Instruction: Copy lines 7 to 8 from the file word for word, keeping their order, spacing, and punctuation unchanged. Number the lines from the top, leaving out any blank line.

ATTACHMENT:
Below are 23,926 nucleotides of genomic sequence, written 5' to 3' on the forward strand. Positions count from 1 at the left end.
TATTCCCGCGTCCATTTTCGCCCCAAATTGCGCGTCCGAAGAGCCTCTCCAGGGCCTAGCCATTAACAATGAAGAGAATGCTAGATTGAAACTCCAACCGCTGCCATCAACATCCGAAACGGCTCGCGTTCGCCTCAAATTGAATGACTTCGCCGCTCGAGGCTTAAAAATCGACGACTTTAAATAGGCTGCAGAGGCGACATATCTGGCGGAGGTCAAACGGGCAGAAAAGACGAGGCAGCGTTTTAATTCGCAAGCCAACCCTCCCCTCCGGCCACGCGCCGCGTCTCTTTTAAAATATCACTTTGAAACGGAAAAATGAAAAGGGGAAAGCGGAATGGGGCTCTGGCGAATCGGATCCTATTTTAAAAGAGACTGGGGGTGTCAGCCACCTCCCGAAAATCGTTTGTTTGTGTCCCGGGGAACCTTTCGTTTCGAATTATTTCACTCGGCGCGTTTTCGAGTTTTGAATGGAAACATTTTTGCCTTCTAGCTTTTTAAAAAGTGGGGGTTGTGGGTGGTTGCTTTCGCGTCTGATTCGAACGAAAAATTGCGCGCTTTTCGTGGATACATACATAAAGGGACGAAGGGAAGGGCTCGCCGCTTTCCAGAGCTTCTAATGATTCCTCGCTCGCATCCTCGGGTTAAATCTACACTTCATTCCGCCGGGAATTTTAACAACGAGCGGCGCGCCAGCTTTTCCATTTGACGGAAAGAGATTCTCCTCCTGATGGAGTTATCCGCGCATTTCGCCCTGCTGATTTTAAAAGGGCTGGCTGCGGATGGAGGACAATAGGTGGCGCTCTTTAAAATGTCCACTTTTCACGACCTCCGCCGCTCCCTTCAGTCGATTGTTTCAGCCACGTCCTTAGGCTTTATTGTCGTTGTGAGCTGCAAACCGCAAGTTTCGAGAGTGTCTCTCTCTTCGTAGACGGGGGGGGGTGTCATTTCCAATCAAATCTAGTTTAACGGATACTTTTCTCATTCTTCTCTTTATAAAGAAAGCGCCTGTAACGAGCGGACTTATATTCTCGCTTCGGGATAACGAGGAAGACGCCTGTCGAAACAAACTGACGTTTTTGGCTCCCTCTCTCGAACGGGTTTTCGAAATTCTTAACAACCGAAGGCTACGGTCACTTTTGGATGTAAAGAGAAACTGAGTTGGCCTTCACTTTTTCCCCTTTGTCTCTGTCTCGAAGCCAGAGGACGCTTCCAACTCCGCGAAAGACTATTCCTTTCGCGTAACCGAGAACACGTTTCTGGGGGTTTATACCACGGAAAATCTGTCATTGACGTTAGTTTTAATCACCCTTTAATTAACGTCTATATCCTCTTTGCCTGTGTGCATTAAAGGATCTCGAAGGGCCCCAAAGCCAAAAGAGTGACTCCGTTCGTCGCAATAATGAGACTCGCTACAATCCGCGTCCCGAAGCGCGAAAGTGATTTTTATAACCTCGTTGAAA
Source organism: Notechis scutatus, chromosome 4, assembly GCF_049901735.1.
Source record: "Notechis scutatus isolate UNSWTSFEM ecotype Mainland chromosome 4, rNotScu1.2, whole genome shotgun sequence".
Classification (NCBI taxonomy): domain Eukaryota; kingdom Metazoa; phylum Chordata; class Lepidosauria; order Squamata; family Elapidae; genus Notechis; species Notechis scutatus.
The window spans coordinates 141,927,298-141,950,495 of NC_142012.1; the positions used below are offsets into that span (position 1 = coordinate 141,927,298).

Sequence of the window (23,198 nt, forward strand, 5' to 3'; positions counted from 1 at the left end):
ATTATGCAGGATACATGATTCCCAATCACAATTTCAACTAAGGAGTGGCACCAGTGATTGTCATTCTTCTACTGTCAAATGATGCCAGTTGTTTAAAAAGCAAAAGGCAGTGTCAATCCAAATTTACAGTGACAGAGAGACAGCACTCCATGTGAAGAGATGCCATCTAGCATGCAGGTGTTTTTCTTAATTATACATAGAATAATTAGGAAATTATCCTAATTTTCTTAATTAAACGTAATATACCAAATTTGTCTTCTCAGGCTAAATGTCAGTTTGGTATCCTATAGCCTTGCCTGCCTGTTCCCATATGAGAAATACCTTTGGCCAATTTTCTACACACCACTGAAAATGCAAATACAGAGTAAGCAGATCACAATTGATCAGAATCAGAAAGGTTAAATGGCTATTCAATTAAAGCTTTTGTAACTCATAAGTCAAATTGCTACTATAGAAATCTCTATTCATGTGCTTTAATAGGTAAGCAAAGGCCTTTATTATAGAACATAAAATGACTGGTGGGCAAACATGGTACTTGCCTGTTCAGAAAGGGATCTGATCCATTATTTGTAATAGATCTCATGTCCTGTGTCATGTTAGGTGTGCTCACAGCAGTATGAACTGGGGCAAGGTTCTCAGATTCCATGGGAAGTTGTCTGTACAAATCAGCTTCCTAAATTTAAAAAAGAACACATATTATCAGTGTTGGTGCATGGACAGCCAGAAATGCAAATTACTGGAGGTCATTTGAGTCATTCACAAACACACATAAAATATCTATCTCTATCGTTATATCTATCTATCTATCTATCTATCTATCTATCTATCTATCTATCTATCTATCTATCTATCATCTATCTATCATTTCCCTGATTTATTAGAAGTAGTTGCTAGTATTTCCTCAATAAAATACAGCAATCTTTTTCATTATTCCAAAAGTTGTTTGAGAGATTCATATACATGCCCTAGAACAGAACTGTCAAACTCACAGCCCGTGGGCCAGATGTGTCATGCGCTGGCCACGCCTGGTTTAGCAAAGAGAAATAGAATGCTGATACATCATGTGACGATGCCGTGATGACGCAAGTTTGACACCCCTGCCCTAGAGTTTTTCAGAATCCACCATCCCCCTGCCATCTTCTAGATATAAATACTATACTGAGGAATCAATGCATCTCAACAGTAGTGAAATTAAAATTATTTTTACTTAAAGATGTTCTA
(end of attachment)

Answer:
Sequence of the window (23,198 nt, forward strand, 5' to 3'; positions counted from 1 at the left end):
ATTATGCAGGATACATGATTCCCAATCACAATTTCAACTAAGGAGTGGCACCAGTGATTGTCATTCTTCTACTGTCAAATGATGCCAGTTGTTTAAAAAGCAAAAGGCAGTGTCAATCCAAATTTACAGTGACAGAGAGACAGCACTCCATGTGAAGAGATGCCATCTAGCATGCAGGTGTTTTTCTTAATTATACATAGAATAATTAGGAAATTATCCTAATTTTCTTAATTAAACGTAATATACCAAATTTGTCTTCTCAGGCTAAATGTCAGTTTGGTATCCTATAGCCTTGCCTGCCTGTTCCCATATGAGAAATACCTTTGGCCAATTTTCTACACACCACTGAAAATGCAAATACAGAGTAAGCAGATCACAATTGATCAGAATCAGAAAGGTTAAATGGCTATTCAATTAAAGCTTTTGTAACTCATAAGTCAAATTGCTACTATAGAAATCTCTATTCATGTGCTTTAATAGGTAAGCAAAGGCCTTTATTATAGAACATAAAATGACTGGTGGGCAAACATGGTACTTGCCTGTTCAGAAAGGGATCTGATCCATTATTTGTAATAGATCTCATGTCCTGTGTCATGTTAGGTGTGCTCACAGCAGTATGAACTGGGGCAAGGTTCTCAGATTCCATGGGAAGTTGTCTGTACAAATCAGCTTCCTAAATTTAAAAAAGAACACATATTATCAGTGTTGGTGCATGGACAGCCAGAAATGCAAATTACTGGAGGTCATTTGAGTCATTCACAAACACACATAAAATATCTATCTCTATCGTTATATCTATCTATCTATCTATCTATCTATCTATCTATCTATCTATCTATCTATCTATCTATCATCTATCTATCATTTCCCTGATTTATTAGAAGTAGTTGCTAGTATTTCCTCAATAAAATACAGCAATCTTTTTCATTATTCCAAAAGTTGTTTGAGAGATTCATATACATGCCCTAGAACAGAACTGTCAAACTCACAGCCCGTGGGCCAGATGTGTCATGCGCTGGCCACGCCTGGTTTAGCAAAGAGAAATAGAATGCTGATACATCATGTGACGATGCCGTGATGACGCAAGTTTGACACCCCTGCCCTAGAGTTTTTCAGAATCCACCATCCCCCTGCCATCTTCTAGATATAAATACTATACTGAGGAATCAATGCATCTCAACAGTAGTGAAATTAAAATTATTTTTACTTAAAGATGTTCTA